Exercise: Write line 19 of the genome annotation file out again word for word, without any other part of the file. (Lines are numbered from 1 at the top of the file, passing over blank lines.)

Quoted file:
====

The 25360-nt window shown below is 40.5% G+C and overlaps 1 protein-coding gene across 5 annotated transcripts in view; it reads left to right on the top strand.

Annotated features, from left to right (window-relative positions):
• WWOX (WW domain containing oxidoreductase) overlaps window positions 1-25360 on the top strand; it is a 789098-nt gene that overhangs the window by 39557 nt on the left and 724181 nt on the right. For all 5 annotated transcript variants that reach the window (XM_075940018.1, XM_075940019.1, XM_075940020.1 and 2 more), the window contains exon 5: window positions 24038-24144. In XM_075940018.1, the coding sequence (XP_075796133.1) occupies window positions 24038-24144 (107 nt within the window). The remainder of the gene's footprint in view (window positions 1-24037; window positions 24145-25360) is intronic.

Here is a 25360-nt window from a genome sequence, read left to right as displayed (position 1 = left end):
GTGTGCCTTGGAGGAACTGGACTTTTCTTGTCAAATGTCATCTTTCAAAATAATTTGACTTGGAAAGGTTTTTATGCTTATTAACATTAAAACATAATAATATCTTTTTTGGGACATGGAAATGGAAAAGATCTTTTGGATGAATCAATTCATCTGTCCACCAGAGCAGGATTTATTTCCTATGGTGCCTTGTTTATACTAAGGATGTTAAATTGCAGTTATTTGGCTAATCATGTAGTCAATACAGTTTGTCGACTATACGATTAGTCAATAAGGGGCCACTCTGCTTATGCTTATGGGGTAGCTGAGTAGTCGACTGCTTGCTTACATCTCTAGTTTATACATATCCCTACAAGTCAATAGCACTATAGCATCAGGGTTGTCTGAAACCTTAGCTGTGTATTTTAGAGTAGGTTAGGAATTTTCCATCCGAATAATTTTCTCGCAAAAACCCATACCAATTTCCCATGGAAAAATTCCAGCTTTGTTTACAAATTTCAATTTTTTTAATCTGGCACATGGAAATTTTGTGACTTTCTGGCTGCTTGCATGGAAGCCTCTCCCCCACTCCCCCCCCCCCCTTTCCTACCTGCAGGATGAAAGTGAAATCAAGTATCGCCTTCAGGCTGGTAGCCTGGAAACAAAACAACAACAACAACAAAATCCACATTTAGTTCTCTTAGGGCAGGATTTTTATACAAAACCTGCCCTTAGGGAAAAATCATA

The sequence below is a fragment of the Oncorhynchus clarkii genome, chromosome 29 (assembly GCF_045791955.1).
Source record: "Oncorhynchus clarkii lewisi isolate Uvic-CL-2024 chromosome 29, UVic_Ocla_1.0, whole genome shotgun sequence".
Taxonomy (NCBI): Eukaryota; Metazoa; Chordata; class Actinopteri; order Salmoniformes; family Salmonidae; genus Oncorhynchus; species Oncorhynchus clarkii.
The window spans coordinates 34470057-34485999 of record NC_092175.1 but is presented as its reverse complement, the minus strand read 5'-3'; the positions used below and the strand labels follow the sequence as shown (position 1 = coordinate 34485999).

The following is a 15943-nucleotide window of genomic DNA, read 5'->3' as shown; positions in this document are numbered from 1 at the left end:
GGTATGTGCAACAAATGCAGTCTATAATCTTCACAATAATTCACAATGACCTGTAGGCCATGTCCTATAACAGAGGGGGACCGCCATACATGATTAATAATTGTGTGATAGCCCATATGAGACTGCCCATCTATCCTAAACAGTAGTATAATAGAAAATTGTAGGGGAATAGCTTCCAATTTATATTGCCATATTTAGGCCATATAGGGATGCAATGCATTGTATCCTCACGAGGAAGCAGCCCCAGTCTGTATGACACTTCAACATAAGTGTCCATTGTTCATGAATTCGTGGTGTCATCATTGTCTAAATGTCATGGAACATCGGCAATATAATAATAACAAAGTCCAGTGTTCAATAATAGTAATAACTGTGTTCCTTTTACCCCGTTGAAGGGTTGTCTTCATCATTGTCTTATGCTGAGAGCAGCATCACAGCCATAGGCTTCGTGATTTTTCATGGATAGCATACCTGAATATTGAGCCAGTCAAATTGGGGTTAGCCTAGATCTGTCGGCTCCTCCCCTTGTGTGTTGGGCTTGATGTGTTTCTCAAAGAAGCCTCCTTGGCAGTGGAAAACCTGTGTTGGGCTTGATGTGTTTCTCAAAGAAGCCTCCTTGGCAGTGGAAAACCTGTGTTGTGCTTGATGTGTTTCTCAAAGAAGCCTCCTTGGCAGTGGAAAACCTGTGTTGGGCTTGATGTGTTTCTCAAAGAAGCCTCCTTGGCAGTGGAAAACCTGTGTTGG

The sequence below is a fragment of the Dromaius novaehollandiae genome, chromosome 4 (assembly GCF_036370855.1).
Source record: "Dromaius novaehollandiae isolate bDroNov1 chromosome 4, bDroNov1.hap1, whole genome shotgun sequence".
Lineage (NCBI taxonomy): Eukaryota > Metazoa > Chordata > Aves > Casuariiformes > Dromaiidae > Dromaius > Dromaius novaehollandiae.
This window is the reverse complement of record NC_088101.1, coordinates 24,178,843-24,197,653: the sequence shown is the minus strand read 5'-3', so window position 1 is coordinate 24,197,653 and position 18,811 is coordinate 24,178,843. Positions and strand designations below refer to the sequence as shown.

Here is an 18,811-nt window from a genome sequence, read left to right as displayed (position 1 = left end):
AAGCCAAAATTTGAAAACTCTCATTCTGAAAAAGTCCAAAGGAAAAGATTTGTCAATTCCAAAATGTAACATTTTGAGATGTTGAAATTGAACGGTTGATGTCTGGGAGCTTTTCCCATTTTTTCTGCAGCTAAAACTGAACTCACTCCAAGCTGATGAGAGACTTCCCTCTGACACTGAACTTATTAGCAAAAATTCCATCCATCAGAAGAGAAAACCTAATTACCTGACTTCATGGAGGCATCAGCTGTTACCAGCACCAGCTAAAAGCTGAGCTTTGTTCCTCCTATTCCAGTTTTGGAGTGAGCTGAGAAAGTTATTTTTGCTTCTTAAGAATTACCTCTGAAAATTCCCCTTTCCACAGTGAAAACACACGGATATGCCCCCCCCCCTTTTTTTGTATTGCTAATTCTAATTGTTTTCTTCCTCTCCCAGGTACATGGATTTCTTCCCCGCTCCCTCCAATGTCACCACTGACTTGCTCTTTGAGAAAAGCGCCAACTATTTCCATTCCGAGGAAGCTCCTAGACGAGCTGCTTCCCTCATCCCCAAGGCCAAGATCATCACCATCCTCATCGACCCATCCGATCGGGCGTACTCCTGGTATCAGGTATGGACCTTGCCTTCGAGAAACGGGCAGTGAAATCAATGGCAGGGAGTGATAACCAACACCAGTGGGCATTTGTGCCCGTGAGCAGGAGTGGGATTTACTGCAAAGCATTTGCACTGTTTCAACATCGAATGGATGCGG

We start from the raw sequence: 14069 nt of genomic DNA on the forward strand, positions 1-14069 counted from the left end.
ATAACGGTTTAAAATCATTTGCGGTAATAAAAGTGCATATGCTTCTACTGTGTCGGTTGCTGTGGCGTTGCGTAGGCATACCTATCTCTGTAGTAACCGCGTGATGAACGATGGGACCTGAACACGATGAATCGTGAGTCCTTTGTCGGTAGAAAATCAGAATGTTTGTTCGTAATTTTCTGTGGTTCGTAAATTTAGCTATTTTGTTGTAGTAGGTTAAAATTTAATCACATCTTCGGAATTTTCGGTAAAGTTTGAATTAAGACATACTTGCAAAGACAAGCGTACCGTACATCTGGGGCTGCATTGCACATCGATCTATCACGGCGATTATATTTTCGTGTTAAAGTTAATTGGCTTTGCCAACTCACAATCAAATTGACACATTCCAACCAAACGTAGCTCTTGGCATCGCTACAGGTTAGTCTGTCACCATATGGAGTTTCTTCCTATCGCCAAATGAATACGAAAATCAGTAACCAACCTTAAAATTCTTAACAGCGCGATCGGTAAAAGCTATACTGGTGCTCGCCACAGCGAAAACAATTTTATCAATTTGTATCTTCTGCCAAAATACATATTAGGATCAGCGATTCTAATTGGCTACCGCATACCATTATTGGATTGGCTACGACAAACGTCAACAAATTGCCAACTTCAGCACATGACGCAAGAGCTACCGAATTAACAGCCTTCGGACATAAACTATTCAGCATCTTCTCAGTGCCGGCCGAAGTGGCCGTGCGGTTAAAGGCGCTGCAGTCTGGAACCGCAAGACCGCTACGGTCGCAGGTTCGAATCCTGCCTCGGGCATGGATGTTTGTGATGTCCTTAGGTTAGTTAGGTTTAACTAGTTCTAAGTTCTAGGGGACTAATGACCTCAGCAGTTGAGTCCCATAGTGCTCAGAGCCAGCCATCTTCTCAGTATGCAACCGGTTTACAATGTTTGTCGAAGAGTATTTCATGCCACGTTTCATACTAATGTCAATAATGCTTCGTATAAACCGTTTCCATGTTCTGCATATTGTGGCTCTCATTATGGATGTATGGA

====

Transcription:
ATAACGGTTTAAAATCATTTGCGGTAATAAAAGTGCATATGCTTCTACTGTGTCGGTTGCTGTGGCGTTGCGTAGGCATACCTATCTCTGTAGTAACCGCGTGATGAACGATGGGACCTGAACACGATGAATCGTGAGTCCTTTGTCGGTAGAAAATCAGAATGTTTGTTCGTAATTTTCTGTGGTTCGTAAATTTAGCTATTTTGTTGTAGTAGGTTAAAATTTAATCACATCTTCGGAATTTTCGGTAAAGTTTGAATTAAGACATACTTGCAAAGACAAGCGTACCGTACATCTGGGGCTGCATTGCACATCGATCTATCACGGCGATTATATTTTCGTGTTAAAGTTAATTGGCTTTGCCAACTCACAATCAAATTGACACATTCCAACCAAACGTAGCTCTTGGCATCGCTACAGGTTAGTCTGTCACCATATGGAGTTTCTTCCTATCGCCAAATGAATACGAAAATCAGTAACCAACCTTAAAATTCTTAACAGCGCGATCGGTAAAAGCTATACTGGTGCTCGCCACAGCGAAAACAATTTTATCAATTTGTATCTTCTGCCAAAATACATATTAGGATCAGCGATTCTAATTGGCTACCGCATACCATTATTGGATTGGCTACGACAAACGTCAACAAATTGCCAACTTCAGCACATGACGCAAGAGCTACCGAATTAACAGCCTTCGGACATAAACTATTCAGCATCTTCTCAGTGCCGGCCGAAGTGGCCGTGCGGTTAAAGGCGCTGCAGTCTGGAACCGCAAGACCGCTACGGTCGCAGGTTCGAATCCTGCCTCGGGCATGGATGTTTGTGATGTCCTTAGGTTAGTTAGGTTTAACTAGTTCTAAGTTCTAGGGGACTAATGACCTCAGCAGTTGAGTCCCATAGTGCTCAGAGCCAGCCATCTTCTCAGTATGCAACCGGTTTACAATGTTTGTCGAAGAGTATTTCATGCCACGTTTCATACTAATGTCAATAATGCTTCGTATAAACCGTTTCCATGTTCTGCATATTGTGGCTCTCATTATGGATGTATGGA